Dry Needling: What It Is and What It Can Do For You
Dry needling sometimes referred to as intramuscular stimulation (IMS), is a skilled technique performed by a specially trained physiotherapist. It can be used as an option to treat a variety of injuries and conditions.
How is Dry Needling Performed?
Dry needling involves inserting thin needles into the muscles in order to stimulate the release of trigger points, which can often be a source of pain. The treatments are carried out by physiotherapists who have received special training in dry needling techniques, as part of their continuing education after graduation.
The needle used is a very thin filament, solid needle, much smaller than a hypodermic needle. It is applied in a way that affects changes in the muscle’s characteristics, such as resting tone and chemistry. During the treatment, the practitioner inserts the needle into the dysfunctional muscle, which often creates a localized “twitch” response. While dry needling may initially cause some discomfort, most patients report significant relief after just a few treatments.
What can Dry Needling Treat?
Dry needling has been found to be helpful in treating conditions such as:
- chronic back pain
- neck pain
- hip pain
- shoulder pain
- tennis elbow
- tension headaches
- migraine headaches
- plantar fasciitis
- low back pain
- patellar tendinopathy
- sports injuries
- carpal tunnel syndrome
How Effective is Dry Needling Treatment?
Dry needling is an effective treatment for a variety of conditions and can provide significant relief from pain and tension. Dry needling is a type of physiotherapy that uses needles to target trigger points in the muscles. These trigger points are responsible for the development of pain and tension in the muscle. By targeting and releasing these trigger points, dry needling can help to relieve pain and tension.
While the effects of the needling on its own may not be permanent, your physiotherapist will give you tools such as exercises and education on biomechanics, that can assist with long-term improvements. If needling can be seen as a way to “reset” the muscle, your exercises and modification of activities, are there to retrain your muscle on how to function properly.
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What does Dry Needling feel like?
During the treatment, there can be a brief sensation of aching or cramping. Because the needle is so thin, it doesn’t usually feel sharp the way drawing blood or having an injection can. Following treatment it is normal to have some discomfort for the day, however, this is typically described as being similar to the sensation following a good workout. Your pain from your injury should NOT increase, in fact, it often feels BETTER!
Is there anyone that shouldn’t get needled?
There are some injuries and some people who would not be appropriate for needling. This may depend on the type of injury if there has been recent surgery in the area, health conditions or medications. This is part of why your physiotherapist asks you medical-related questions or has you fill out an intake form. Prior to needling, they will ask you questions to ensure you are a good candidate.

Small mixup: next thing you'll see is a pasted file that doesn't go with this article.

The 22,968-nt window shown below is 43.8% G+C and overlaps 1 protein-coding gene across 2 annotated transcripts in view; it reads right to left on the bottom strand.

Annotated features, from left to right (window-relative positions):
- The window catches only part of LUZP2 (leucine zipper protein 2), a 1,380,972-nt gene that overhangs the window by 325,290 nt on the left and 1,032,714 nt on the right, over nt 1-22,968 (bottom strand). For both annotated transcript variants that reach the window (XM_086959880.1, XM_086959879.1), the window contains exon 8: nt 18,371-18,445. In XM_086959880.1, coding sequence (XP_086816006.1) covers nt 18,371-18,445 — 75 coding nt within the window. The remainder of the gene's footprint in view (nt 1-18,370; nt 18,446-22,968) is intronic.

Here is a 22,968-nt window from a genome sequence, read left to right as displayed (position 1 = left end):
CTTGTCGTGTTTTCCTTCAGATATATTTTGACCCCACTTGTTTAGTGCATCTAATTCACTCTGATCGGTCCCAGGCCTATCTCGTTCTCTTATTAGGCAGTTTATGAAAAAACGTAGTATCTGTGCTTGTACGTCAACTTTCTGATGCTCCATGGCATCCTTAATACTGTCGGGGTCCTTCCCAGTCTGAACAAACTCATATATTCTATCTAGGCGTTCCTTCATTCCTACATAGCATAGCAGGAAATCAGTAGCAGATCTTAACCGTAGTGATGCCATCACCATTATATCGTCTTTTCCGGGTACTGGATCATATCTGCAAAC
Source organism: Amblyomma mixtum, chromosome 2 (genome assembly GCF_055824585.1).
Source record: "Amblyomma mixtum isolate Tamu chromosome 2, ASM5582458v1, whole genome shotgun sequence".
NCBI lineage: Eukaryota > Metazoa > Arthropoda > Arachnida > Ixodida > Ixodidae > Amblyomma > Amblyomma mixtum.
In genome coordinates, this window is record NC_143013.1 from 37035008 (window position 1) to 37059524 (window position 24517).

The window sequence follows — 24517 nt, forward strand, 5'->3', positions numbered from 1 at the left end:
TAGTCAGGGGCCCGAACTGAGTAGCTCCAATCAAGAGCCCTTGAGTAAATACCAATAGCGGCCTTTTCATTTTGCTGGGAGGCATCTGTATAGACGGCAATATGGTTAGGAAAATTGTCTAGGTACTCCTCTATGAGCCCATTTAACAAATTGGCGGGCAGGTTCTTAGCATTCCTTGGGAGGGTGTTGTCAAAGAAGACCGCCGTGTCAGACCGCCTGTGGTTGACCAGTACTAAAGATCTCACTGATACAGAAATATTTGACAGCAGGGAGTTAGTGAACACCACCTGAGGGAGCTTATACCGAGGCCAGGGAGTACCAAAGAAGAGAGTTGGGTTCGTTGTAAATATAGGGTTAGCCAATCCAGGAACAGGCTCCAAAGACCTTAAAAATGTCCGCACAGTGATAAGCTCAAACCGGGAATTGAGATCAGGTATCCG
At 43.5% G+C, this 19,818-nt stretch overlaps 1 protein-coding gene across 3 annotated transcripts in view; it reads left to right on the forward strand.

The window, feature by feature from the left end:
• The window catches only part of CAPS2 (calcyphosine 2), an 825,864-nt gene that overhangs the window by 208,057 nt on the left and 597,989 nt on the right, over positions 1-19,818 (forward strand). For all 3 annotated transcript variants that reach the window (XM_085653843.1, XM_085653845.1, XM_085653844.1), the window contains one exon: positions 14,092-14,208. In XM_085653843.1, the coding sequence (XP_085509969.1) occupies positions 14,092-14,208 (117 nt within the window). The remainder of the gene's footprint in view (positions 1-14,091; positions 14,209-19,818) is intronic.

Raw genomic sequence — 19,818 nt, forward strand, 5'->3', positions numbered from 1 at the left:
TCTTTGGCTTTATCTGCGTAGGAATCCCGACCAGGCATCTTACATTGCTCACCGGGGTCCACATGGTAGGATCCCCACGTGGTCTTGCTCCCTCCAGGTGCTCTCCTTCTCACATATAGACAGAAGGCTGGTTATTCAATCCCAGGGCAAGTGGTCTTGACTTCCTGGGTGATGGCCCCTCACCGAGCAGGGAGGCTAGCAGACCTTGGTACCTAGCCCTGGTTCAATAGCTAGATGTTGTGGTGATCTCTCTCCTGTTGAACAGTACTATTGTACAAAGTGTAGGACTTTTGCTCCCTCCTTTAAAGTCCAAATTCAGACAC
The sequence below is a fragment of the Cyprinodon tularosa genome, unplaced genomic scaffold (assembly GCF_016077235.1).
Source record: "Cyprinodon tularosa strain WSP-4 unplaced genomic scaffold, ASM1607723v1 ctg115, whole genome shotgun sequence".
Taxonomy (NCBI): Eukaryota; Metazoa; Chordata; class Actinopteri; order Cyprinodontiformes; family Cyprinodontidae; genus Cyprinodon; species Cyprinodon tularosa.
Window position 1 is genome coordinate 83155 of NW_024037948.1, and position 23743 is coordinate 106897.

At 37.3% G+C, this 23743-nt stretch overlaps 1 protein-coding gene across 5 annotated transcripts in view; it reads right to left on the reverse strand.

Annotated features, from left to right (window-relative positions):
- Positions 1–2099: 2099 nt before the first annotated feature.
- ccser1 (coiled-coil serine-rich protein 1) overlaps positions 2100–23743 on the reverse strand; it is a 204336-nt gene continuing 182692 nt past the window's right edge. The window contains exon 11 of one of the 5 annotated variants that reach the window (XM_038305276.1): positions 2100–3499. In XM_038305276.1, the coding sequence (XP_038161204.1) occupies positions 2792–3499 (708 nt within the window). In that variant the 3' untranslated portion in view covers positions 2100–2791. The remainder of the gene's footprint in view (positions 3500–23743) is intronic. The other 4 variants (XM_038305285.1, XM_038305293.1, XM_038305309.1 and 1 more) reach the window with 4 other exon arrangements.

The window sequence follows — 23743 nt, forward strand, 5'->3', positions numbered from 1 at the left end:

While dry needling is not appropriate for everyone, it can be a very effective treatment for many people. If you are suffering from chronic pain or another condition that has not responded to other treatments, speak with your physiotherapist to discuss if needling could be right for you.
What do I have to do to prepare before getting dry needling?
Being informed is the best preparation – and you’ve already accomplished that step by being here! Because the practitioner will need access to the skin of the treatment area – it is not safe to go through clothing as the needle will no longer be sterile – wearing comfortable clothing that exposes the area being treated is recommended. This may mean a sleeveless top if working with the shoulder or bringing shorts if working with the leg for example.
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What is the difference between Dry Needling or IMS and Acupuncture?
Acupuncture is based on the traditional Chinese medicine meridians or energy channels, whereas Dry Needling targets the muscles and the myofascial trigger points. Both utilize the same type of needle, and some physiotherapists are able to provide both styles of needling, though IMS style needling is more common to see in a physio clinic.
Can I still work or play after getting IMS/ Dry Needling?
Definitely! In fact, “life as usual” is often the name of the game. Keeping moving is very helpful for decreasing post-treatment soreness – but maybe don’t do your biggest and heaviest day at the gym that day! Not all movements are made the same, so your physiotherapist will let you know what you can do or what you should avoid that day. It is best however to plan your first time being needled on the same day as a big event, such as a sports competition or big race.
Is there a minimum or maximum age for needling?
The short answer is “no”, but it really depends on the individual. Informed consent is important for any treatment technique, so it’s important that the person receiving the treatment is able to understand the risks, and benefits, and to make an informed decision for themselves on whether it is a technique they wish to try.
Kelowna’s Affinity Wellness and the team of physiotherapists are proud to offer dry needling services to our clients.
If you are suffering from pain or discomfort or any of these conditions, you may want to consider booking an appointment with one of our physiotherapists who offers dry needling services. Both Ty and Tess will perform a thorough assessment and listen to your concerns and teach you ways to improve your movement patterns. By learning to move better we can avoid creating more issues in the future and reduce the current dysfunction.
Contact us today to book an appointment.